Elias Diaz Works to Refine Offensive Game

While Elias Diaz has been solid on both ends of the game for the past two seasons, he will be the first to admit that he is still looking to polish his game at the plate on the offensive end.

Even despite this, Diaz had a solid month of May after a so-so April. In April, Diaz picked up hits in nine of 17 games for the month. However, coming into Thursday, he was hitting .308 with hits in 19 games in May.

In addition, his OPS went from .559 in April to .782 in May. As for the success, Diaz looks to trying to be consistent and trusting his preparation.

“I am trusting the process and staying with the plan the whole time no matter what,” Diaz said. “I just try to get better every day and every night.”

With this work, Diaz has earned the confidence of Indianapolis hitting coach Butch Wynegar.

“If I had to go on the record today, I am going to say that this kid is a big league catcher,” Wynegar said. “He is going to be in the big leagues soon. Maybe not this year, but he has all of the tools to be a good hitter and a good big league catcher.”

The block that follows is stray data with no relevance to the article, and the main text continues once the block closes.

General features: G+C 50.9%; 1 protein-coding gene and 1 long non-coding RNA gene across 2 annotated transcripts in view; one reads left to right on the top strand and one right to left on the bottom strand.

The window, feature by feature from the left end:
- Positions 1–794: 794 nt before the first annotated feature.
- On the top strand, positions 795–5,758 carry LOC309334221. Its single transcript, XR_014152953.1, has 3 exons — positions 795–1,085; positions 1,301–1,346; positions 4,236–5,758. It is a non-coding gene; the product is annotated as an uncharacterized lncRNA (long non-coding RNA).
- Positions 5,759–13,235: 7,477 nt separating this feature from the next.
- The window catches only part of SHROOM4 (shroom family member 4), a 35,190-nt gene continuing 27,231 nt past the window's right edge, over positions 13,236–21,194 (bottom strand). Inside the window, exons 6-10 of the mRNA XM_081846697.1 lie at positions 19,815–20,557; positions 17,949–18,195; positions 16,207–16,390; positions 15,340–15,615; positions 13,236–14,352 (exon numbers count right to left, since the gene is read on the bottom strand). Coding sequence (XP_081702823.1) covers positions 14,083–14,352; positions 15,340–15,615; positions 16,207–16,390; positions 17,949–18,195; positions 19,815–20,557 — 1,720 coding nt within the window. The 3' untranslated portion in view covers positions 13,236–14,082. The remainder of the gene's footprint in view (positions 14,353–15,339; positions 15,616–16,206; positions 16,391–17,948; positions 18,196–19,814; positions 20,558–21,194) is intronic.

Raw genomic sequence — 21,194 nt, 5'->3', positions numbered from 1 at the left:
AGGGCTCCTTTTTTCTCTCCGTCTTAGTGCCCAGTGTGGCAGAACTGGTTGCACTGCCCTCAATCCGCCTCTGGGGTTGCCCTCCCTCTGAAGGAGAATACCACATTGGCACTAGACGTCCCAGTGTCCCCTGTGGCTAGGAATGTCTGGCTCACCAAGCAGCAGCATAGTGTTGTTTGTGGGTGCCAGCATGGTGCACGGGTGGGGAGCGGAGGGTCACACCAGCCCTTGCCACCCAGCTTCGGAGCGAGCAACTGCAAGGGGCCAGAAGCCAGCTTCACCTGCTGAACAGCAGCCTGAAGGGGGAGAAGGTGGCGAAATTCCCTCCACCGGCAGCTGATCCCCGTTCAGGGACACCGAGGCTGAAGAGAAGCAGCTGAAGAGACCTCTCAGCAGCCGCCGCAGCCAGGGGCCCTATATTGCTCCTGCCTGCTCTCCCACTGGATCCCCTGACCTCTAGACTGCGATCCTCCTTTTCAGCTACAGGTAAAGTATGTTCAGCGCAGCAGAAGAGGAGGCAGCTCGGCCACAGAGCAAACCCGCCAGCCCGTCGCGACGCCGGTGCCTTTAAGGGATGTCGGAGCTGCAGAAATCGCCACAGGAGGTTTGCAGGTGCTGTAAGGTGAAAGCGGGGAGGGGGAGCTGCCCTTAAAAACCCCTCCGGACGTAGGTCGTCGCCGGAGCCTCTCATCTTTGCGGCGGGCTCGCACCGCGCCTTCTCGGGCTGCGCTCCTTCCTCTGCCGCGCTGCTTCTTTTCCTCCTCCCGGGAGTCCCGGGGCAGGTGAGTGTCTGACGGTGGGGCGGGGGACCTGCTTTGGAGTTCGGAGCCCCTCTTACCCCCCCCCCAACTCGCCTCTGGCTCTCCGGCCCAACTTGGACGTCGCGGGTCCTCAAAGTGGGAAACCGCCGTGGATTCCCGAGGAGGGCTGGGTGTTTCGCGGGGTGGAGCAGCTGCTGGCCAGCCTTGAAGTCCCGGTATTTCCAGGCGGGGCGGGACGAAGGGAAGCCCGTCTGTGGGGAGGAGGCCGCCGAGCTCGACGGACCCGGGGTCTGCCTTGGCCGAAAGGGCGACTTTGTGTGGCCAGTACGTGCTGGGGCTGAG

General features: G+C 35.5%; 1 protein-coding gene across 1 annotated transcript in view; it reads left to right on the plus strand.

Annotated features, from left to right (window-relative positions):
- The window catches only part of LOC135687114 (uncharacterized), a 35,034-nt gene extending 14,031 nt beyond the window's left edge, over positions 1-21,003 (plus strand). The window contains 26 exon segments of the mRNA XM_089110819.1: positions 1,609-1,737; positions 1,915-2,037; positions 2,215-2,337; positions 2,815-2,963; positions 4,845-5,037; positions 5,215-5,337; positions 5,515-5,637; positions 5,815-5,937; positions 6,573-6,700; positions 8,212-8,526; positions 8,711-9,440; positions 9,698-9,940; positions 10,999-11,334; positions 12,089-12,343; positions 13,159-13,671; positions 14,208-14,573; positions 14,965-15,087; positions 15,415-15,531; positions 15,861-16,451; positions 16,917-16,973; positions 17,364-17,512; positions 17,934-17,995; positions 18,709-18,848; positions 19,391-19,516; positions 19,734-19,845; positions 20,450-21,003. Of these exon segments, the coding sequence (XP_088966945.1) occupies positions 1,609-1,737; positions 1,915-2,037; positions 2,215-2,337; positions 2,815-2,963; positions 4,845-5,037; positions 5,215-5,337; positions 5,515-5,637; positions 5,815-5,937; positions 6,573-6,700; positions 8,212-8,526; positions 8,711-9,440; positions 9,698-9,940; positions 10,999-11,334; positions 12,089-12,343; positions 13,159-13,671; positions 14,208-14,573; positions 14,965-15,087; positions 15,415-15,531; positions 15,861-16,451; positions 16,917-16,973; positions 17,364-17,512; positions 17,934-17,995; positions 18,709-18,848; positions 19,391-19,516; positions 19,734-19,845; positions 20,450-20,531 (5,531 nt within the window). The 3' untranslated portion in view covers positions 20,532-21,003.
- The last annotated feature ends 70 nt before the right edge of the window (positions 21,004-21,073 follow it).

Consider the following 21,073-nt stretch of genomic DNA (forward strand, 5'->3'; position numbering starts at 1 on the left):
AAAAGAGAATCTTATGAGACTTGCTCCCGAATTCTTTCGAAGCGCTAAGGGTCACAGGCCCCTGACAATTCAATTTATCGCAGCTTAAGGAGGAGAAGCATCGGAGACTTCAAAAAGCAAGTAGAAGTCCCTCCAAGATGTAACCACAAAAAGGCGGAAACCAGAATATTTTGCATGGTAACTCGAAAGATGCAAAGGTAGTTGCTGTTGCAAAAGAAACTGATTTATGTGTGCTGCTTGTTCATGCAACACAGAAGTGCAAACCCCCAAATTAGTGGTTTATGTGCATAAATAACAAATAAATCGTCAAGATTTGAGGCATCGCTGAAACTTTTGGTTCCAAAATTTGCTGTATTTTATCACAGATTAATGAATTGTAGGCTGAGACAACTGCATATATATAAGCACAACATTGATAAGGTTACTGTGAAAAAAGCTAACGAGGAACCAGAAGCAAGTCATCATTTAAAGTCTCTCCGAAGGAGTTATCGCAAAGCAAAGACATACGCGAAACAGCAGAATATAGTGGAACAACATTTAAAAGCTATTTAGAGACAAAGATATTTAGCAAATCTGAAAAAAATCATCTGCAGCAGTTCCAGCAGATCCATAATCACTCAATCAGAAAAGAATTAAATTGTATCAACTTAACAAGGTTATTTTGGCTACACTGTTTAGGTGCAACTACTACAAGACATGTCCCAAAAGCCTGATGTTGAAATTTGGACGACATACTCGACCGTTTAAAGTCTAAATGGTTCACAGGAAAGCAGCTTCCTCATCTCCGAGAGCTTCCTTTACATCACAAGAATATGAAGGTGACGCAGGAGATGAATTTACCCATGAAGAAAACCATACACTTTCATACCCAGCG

However, Wynegar admitted that Diaz does have some work to do yet on the offensive end.

“He’s 24, but he’s still a little bit young hitting,” Wynegar said. “I don’t mean that as a bad thing. What I mean is that he struggles yet to control himself at the plate. I’m big on stop trying to do more and think about doing less. Your legs are really important on your swing. When he stays on his legs to swing, he’s good. Then he’ll jump out at the ball and come off his legs and get himself out.”

According to Diaz, there is no issue with pitch recognition. When he jumps out at the ball, it is completely fundamental.

“We have been working on staying balanced and drive the ball middle away,” Diaz said. “That is the key for me, staying balanced in my legs and stay behind the ball. I have good pitch recognition with the breaking ball and change ups.”